US (NJ): Bacterial leaf spot and copper resistance in tomato and pepper crops more widespread

Copper resistance in bacterial leaf spot of tomato and pepper crops has been detected and is more widespread than expected. While not surprising, copper resistance has been known to develop for decades now; however, this is the first time it has been confirmed in tomato and pepper crops across New Jersey. Copper application to control bacterial diseases in many crops has been a mainstay for decades now and is often applied in weekly protectant fungicide programs. In 2020 and 2021, with help from Dr. Nrupali Patel and Dr. Don Kobayashi, bacteriologists in the Department of Plant Biology located on the New Brunswick campus, a small (NJ-VGA funded) survey was initiated to determine which species of bacterial leaf spot are most prevalent in New Jersey tomato and pepper crops.

Four species of Xanthomonas can cause bacterial leaf spot: X. euvesicatoria, X. vesicatoria, X. perforans, and X. gardneri. Currently, there are four races of BLS found in tomato (T1-T4; one for each of the four species stated above) and eleven races found in pepper (0-10). Differential tests in southern New Jersey using various bell pepper lines over the past 15 years have suggested that the number of races of BLS in pepper has increased over time, with all races present in the State to date. Lab testing results from samples collected from the small number of NJ vegetable farms the last two summers have shown the presence of X. euvesicatoria in pepper, as well as X. euvesicatoria and X. perforans in both tomato and pepper in the state, with ~50% of all samples testing positive for copper resistance.

How do you know what species of bacteria are present on your farm?
The only way to determine which species of bacteria are present in tomato or pepper crops on your farm is to have them identified through laboratory methods.

How do you know what pathogen races are present on your farm?
That’s a difficult question to answer. Up to now, the only way to know is through differential testing. That means planting several different bell peppers with varying BLS resistance packages and monitoring which cultivars develop symptoms. For example, if you detect BLS development in Aristotle X3R (which has resistance to races 1,2 & 3), you possibly have races 4-10 present on your farm. If you were to plant Turnpike in that same field and notice BLS development, you possibly have race 6 or 10 present because Turnpike has resistance to BLS races 0-5 and 7,8,9. It’s extremely important to know what races of BLS are present so you can choose the proper cultivars to grow. Choosing the appropriate cultivar will do two things: significantly reduce the chances of BLS development and significantly reduce the number of copper applications on your bell pepper crop. As a note, there are a few non-bell peppers available with BLS resistance packages (see 2022/2023 Commercial Vegetable Production Recommendations Guide).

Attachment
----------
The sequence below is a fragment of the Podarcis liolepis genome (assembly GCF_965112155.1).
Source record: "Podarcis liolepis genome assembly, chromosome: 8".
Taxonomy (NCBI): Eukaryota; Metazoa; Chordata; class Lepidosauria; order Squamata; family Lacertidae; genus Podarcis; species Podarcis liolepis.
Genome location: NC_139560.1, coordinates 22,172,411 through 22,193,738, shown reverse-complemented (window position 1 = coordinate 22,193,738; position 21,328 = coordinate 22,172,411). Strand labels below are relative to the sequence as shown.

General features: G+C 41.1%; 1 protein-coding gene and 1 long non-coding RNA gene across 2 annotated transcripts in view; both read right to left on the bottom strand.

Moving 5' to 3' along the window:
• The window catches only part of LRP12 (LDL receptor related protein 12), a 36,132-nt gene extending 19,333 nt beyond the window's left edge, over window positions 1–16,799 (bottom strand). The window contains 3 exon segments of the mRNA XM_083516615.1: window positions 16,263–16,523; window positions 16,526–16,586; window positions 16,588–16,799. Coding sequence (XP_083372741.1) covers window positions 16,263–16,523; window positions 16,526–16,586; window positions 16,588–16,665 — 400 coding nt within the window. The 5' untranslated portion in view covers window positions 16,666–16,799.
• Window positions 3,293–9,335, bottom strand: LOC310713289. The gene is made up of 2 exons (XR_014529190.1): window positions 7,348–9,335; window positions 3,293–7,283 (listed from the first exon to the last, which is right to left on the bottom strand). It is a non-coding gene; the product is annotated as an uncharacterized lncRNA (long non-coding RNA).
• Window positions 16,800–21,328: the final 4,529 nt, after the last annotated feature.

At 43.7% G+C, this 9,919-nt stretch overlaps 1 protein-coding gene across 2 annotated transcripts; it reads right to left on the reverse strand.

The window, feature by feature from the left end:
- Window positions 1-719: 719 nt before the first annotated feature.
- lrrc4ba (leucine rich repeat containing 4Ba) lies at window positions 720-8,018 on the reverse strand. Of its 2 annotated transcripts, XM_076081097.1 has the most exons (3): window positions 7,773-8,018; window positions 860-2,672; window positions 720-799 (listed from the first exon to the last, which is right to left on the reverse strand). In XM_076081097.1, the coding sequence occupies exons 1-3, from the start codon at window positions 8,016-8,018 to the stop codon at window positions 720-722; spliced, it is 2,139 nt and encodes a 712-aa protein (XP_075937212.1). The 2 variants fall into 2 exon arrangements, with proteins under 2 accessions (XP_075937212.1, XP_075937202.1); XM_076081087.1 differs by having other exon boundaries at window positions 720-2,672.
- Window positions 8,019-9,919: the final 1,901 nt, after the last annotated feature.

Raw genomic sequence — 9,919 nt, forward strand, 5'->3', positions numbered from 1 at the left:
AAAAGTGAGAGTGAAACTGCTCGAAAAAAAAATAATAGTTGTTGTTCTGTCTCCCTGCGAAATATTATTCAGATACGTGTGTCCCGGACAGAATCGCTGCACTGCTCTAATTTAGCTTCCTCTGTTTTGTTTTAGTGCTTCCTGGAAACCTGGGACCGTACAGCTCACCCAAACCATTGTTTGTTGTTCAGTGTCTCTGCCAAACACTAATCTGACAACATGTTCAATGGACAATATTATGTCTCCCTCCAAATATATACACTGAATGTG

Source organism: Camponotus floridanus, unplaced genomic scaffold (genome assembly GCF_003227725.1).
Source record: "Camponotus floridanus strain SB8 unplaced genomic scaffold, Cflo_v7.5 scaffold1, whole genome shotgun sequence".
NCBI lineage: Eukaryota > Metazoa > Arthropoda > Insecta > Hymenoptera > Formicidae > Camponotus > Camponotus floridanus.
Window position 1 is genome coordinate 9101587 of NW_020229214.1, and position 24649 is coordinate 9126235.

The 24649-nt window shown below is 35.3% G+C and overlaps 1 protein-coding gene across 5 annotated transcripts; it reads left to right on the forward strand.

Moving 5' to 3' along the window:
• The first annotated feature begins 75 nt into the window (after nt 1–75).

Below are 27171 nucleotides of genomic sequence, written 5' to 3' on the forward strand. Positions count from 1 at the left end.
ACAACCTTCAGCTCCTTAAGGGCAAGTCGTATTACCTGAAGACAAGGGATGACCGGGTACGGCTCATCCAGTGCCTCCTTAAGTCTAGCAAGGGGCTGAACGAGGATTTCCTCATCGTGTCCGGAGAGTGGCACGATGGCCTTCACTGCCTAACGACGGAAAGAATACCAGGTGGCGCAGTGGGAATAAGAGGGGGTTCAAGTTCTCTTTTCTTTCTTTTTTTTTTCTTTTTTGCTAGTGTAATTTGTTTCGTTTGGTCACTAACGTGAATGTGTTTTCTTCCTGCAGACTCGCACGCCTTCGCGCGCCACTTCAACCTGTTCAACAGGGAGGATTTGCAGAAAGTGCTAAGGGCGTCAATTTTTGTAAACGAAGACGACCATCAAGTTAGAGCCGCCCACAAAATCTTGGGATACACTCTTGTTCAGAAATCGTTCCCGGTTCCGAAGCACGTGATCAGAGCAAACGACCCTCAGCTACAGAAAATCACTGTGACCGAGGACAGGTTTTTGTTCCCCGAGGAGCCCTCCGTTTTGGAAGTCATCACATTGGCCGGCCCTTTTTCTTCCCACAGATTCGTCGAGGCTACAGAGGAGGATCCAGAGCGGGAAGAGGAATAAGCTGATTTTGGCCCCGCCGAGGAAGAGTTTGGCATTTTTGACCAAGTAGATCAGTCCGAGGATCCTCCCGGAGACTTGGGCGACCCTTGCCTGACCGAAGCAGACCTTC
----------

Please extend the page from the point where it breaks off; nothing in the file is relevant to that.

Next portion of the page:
How do you know if copper resistance is present on your farm? 
Growers who have used copper applications to control bacterial leaf spot in crops such as tomato or pepper for many years should always monitor for efficacy. If you noticed a loss in copper efficacy over time, there is a good chance copper resistance is present. Once copper resistance is detected, further applications will be unwarranted and ineffective. The only method to truly determine if copper resistance is present is through laboratory testing. However, growers who pay close attention to efficacy should have a good idea if copper is still effective.

What can you do to mitigate bacterial leaf spot development on your farm?
In crops such as bell pepper, it comes down to growing cultivars with resistance to BLS and knowing what races are present on your farm. Many of the recommended commercial cultivars have varying resistance packages to the different races of the pathogen. Some cultivars, such as Paladin, which has Phytophthora resistance, have no resistance to BLS. Other “older” cultivars such as Aristotle X3R have resistance to races 1-3; newer cultivars such as Turnpike have resistance to races 0-5,7-9; while cultivars such as Playmaker and 9325 have resistance to 0-10 (also known as X10R cultivars). Unfortunately, BLS resistance in commercial tomato varieties is lacking, but efforts from around the world are making progress.

For more information:
Rutgers University
State University of New Jersey 
 

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